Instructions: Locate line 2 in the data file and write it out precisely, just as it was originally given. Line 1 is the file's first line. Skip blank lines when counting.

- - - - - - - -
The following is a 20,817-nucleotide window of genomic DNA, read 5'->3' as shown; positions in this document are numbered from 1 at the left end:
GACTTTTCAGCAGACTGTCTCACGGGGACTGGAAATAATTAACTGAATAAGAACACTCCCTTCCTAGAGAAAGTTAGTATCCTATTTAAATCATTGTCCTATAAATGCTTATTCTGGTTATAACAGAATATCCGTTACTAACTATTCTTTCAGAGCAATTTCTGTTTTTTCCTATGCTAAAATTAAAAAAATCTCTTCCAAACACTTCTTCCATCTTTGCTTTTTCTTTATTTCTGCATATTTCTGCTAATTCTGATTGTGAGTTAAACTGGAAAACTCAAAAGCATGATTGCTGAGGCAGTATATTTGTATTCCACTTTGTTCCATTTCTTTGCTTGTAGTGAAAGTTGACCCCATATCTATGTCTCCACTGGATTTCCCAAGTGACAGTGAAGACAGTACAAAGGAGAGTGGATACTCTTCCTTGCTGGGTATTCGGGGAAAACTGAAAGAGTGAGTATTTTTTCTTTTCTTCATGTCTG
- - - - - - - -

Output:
GACTTTTCAGCAGACTGTCTCACGGGGACTGGAAATAATTAACTGAATAAGAACACTCCCTTCCTAGAGAAAGTTAGTATCCTATTTAAATCATTGTCCTATAAATGCTTATTCTGGTTATAACAGAATATCCGTTACTAACTATTCTTTCAGAGCAATTTCTGTTTTTTCCTATGCTAAAATTAAAAAAATCTCTTCCAAACACTTCTTCCATCTTTGCTTTTTCTTTATTTCTGCATATTTCTGCTAATTCTGATTGTGAGTTAAACTGGAAAACTCAAAAGCATGATTGCTGAGGCAGTATATTTGTATTCCACTTTGTTCCATTTCTTTGCTTGTAGTGAAAGTTGACCCCATATCTATGTCTCCACTGGATTTCCCAAGTGACAGTGAAGACAGTACAAAGGAGAGTGGATACTCTTCCTTGCTGGGTATTCGGGGAAAACTGAAAGAGTGAGTATTTTTTCTTTTCTTCATGTCTG